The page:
For some people in Illinois, a spouse's unusual financial activity might suggest that he or she is considering divorce. One man's wife took $40,000 she received after being let go from a job and $90,000 that the couple received after selling their home and put it in an account in her name only. She ignored her husband's request that the account be retitled in both their names or that the money be moved back into their joint account. While her husband had his pay deposited into the couple's joint account, she transferred money in to pay bills.
Someone might do this if his or her spouse is irresponsible with money. However, it might also be a sign that he or she is preparing to file for divorce.
In such a situation, the other person might want to document any communication about the money. He or she also might want to speak to the bank or other financial institutions about how the money might be retrieved. A consultation with an attorney might also be helpful. If the couple did get a divorce, it would be unlikely that the wife would be allowed to keep all the money. The money from the house would probably be considered shared marital property.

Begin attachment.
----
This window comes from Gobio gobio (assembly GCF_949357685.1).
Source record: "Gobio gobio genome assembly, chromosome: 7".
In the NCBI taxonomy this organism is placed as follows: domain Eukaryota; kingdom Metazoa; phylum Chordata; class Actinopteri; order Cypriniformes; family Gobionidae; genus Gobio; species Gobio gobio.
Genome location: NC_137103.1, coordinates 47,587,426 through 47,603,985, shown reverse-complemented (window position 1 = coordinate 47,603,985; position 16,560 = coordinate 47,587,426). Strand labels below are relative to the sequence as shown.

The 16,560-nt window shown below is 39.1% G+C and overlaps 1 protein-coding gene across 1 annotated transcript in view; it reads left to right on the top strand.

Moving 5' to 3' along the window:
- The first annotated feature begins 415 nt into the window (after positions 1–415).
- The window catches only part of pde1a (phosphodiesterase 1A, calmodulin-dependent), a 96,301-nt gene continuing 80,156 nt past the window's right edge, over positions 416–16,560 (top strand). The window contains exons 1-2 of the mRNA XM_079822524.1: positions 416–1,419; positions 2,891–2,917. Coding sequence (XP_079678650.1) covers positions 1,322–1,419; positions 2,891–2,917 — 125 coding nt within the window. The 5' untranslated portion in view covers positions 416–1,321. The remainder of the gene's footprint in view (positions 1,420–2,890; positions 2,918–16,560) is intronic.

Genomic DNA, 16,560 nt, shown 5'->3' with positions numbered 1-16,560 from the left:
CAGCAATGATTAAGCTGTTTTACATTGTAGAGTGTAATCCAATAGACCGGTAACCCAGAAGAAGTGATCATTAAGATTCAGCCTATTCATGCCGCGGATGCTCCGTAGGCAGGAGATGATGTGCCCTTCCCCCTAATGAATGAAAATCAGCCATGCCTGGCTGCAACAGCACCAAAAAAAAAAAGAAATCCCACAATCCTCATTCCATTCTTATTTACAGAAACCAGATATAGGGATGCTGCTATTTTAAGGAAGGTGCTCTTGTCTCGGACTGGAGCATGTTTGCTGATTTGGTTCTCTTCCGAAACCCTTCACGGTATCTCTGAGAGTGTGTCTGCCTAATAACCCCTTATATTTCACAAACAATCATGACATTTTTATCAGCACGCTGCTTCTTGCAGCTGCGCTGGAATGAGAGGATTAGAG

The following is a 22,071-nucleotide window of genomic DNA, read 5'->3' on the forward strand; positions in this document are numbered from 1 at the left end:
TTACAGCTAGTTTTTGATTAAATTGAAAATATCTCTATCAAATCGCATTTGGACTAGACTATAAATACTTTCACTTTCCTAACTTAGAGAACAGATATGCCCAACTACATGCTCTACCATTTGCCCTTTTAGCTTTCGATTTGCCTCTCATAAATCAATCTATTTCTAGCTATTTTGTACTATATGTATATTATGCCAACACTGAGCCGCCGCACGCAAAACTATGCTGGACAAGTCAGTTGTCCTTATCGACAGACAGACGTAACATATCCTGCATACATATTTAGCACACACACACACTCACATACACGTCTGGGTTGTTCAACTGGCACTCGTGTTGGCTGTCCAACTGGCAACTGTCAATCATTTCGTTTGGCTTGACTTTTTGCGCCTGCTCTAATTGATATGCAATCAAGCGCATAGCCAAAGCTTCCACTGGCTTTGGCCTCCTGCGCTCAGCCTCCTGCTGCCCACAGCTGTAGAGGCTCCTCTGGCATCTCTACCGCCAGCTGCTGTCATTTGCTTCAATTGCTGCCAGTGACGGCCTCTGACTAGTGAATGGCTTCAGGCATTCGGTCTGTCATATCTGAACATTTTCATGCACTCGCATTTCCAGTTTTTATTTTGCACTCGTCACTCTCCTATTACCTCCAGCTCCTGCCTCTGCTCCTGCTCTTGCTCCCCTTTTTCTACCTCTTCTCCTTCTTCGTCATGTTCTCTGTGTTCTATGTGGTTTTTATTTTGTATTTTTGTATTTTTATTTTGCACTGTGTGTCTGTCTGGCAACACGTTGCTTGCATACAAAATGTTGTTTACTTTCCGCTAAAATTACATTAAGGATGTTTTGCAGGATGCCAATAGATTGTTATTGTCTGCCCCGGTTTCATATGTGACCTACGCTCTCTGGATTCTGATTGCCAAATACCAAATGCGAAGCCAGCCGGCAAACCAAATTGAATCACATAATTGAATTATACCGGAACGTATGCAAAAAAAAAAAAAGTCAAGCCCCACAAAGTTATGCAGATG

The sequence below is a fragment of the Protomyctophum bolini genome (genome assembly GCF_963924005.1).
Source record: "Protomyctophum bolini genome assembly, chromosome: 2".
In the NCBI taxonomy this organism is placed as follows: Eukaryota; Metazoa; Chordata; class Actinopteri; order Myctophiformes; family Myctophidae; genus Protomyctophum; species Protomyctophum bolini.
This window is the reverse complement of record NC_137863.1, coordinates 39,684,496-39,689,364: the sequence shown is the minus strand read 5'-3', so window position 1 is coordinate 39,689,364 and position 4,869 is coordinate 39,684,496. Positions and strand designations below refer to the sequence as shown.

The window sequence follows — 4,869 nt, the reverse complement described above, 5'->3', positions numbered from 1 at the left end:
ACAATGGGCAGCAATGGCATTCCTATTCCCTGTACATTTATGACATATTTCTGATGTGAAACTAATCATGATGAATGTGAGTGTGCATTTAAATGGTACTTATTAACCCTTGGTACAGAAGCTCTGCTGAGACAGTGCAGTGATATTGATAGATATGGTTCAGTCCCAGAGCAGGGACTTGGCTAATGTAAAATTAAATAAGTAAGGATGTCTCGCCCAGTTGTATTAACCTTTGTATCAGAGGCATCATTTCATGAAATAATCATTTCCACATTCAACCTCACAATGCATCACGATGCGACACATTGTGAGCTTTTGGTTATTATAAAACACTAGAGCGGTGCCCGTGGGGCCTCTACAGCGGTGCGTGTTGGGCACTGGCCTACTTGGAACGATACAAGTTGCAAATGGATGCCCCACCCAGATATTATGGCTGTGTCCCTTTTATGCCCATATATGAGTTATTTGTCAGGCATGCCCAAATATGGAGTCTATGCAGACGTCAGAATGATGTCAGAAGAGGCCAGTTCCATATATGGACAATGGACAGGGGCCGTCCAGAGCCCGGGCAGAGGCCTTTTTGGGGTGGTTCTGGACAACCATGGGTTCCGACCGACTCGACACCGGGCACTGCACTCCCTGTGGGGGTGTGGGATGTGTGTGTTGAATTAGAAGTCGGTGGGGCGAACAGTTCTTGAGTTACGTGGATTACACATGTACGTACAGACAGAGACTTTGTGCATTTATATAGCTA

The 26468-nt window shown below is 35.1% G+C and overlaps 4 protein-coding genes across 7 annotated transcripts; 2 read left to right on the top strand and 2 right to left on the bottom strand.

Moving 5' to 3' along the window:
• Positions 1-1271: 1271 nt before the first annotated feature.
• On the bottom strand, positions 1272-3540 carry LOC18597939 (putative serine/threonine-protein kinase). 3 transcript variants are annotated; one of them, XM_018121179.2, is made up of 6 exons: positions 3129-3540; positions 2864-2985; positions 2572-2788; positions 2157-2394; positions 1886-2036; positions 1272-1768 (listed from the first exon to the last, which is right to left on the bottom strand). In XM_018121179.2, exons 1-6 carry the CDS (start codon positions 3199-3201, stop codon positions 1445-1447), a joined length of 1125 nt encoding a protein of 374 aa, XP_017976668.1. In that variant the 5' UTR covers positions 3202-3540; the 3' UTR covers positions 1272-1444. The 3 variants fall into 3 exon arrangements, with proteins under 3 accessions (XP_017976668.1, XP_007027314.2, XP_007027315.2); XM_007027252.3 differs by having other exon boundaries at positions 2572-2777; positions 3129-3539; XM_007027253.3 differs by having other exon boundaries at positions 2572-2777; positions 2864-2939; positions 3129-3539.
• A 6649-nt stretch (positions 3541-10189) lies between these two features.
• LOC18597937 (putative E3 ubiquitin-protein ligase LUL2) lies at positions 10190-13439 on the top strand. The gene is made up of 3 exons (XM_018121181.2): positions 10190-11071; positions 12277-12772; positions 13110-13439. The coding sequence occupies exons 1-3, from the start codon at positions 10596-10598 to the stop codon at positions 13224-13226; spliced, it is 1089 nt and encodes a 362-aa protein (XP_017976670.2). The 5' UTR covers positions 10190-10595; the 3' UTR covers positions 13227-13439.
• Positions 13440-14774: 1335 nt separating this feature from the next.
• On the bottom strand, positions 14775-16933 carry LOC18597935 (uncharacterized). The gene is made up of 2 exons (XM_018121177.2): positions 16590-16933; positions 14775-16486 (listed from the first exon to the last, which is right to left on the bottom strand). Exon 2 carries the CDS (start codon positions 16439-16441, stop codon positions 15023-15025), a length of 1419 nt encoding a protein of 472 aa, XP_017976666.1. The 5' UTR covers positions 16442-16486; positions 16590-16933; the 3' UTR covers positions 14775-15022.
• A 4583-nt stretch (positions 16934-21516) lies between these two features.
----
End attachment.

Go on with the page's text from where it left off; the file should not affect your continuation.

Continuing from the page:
Generally, property that is shared marital property should be divided equitably. This gives the couple or a judge some flexibility when deciding how to divide assets and debts. For example, one person might want to keep a retirement account while the other person might want to keep the home. However, it is important in these negotiations that the people understand the financial implications of these decisions. Maintenance costs might lower the value of a home, but taxes may reduce the value of a retirement account. A person may want to discuss divorce and financial goals with an attorney before negotiation or litigation begins.